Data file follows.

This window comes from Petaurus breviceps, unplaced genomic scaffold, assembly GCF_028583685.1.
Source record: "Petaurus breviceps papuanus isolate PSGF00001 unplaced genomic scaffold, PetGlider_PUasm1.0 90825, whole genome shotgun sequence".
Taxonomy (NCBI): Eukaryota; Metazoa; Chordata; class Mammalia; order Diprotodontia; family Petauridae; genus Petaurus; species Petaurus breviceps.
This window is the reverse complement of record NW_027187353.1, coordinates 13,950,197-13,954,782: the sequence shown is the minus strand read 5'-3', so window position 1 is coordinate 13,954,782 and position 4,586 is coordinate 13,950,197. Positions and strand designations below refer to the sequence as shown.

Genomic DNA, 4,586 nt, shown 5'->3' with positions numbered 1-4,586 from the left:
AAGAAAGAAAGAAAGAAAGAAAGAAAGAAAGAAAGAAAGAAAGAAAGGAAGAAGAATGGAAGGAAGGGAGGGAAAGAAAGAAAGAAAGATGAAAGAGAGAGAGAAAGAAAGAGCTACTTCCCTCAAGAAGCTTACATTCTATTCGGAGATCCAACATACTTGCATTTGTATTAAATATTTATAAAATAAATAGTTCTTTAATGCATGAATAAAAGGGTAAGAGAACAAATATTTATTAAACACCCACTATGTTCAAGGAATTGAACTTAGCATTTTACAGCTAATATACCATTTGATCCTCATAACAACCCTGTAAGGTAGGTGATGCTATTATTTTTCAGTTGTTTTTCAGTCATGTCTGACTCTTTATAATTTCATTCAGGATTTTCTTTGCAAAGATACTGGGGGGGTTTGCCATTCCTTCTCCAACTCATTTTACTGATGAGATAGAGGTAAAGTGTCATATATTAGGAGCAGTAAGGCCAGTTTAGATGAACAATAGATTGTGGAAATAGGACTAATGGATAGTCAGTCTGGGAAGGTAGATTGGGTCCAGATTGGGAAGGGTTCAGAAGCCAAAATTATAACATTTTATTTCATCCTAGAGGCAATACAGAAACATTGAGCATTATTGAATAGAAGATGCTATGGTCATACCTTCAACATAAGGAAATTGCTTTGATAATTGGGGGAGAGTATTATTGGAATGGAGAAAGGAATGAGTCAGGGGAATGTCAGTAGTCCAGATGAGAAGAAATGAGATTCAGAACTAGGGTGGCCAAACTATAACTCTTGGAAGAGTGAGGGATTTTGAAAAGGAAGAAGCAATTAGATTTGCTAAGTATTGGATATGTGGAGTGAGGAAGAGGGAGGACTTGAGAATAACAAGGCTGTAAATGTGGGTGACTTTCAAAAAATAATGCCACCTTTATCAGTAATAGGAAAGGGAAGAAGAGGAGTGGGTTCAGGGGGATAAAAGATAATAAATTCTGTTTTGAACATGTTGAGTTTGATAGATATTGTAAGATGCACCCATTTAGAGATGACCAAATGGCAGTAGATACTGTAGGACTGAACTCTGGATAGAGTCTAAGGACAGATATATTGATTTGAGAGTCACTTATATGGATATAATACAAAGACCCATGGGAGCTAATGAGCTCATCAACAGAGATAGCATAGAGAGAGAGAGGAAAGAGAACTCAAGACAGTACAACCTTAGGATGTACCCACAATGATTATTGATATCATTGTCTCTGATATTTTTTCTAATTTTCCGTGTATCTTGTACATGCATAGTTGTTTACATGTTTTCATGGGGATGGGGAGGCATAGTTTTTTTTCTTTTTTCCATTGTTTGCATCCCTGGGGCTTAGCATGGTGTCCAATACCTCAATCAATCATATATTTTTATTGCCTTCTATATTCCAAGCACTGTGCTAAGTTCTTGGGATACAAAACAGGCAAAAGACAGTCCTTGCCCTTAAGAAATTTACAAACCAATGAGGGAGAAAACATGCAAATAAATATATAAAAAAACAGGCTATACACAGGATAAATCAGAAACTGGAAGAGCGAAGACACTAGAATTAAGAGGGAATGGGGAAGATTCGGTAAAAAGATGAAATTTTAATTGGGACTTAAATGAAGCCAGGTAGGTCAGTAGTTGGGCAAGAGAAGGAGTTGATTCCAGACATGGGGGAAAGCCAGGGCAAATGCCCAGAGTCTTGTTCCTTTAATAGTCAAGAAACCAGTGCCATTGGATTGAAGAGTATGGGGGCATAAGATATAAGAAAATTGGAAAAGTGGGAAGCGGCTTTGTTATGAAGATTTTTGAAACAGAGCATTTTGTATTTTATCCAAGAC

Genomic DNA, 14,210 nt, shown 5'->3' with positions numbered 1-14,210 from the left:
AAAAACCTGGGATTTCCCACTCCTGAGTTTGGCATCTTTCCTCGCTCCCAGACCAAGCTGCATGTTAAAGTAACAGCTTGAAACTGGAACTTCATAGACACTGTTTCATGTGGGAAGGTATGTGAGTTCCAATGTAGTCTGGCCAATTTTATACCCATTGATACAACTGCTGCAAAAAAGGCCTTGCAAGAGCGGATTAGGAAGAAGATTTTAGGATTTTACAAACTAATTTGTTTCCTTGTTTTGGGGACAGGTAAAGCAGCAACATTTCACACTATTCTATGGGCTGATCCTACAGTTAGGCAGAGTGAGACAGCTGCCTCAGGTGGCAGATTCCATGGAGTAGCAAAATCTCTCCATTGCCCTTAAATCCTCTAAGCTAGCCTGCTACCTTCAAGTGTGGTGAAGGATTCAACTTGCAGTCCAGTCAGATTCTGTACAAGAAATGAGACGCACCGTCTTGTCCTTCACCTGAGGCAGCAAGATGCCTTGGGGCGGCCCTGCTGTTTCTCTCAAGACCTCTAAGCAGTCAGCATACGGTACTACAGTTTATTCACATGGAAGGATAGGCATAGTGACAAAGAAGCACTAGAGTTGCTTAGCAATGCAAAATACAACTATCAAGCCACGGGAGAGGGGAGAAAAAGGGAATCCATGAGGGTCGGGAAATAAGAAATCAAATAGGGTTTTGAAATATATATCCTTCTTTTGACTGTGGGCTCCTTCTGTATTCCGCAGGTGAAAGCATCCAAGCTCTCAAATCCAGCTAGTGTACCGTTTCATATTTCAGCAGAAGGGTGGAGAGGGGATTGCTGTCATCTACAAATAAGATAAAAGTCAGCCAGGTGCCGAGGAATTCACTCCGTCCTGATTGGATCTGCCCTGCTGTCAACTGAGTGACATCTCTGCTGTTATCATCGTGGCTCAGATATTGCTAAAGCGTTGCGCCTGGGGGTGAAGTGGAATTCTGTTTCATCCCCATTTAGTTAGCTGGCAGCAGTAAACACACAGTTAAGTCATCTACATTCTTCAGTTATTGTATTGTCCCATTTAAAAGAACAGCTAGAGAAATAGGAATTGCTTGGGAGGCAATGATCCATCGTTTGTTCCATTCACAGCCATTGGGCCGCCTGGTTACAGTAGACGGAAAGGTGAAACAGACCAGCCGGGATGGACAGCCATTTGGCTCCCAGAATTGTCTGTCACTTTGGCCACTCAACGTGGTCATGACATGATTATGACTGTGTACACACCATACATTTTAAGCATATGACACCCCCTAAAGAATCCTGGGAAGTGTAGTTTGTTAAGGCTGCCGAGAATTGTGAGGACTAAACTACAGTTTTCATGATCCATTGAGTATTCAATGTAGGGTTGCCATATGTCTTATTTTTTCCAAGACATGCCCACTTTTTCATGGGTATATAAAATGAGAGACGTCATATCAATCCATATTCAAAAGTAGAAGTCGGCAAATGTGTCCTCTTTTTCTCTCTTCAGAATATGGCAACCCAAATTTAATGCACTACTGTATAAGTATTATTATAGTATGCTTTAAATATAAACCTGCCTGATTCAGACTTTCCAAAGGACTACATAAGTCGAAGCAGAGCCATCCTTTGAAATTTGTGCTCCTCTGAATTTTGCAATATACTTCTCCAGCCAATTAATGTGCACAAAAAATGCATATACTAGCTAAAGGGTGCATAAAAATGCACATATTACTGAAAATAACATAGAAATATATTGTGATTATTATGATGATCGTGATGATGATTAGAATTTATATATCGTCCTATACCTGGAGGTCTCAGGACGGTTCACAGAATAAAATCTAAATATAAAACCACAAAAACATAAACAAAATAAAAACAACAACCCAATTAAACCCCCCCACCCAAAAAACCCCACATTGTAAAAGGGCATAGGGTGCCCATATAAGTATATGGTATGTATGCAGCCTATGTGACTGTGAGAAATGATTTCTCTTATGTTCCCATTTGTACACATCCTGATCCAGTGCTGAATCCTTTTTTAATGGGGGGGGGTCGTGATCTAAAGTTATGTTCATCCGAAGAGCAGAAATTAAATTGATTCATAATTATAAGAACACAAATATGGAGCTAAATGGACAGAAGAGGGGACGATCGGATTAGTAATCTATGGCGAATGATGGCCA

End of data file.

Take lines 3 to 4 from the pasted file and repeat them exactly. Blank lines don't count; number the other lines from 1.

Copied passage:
Taxonomy (NCBI): Eukaryota; Metazoa; Chordata; class Mammalia; order Diprotodontia; family Petauridae; genus Petaurus; species Petaurus breviceps.
This window is the reverse complement of record NW_027187353.1, coordinates 13,950,197-13,954,782: the sequence shown is the minus strand read 5'-3', so window position 1 is coordinate 13,954,782 and position 4,586 is coordinate 13,950,197. Positions and strand designations below refer to the sequence as shown.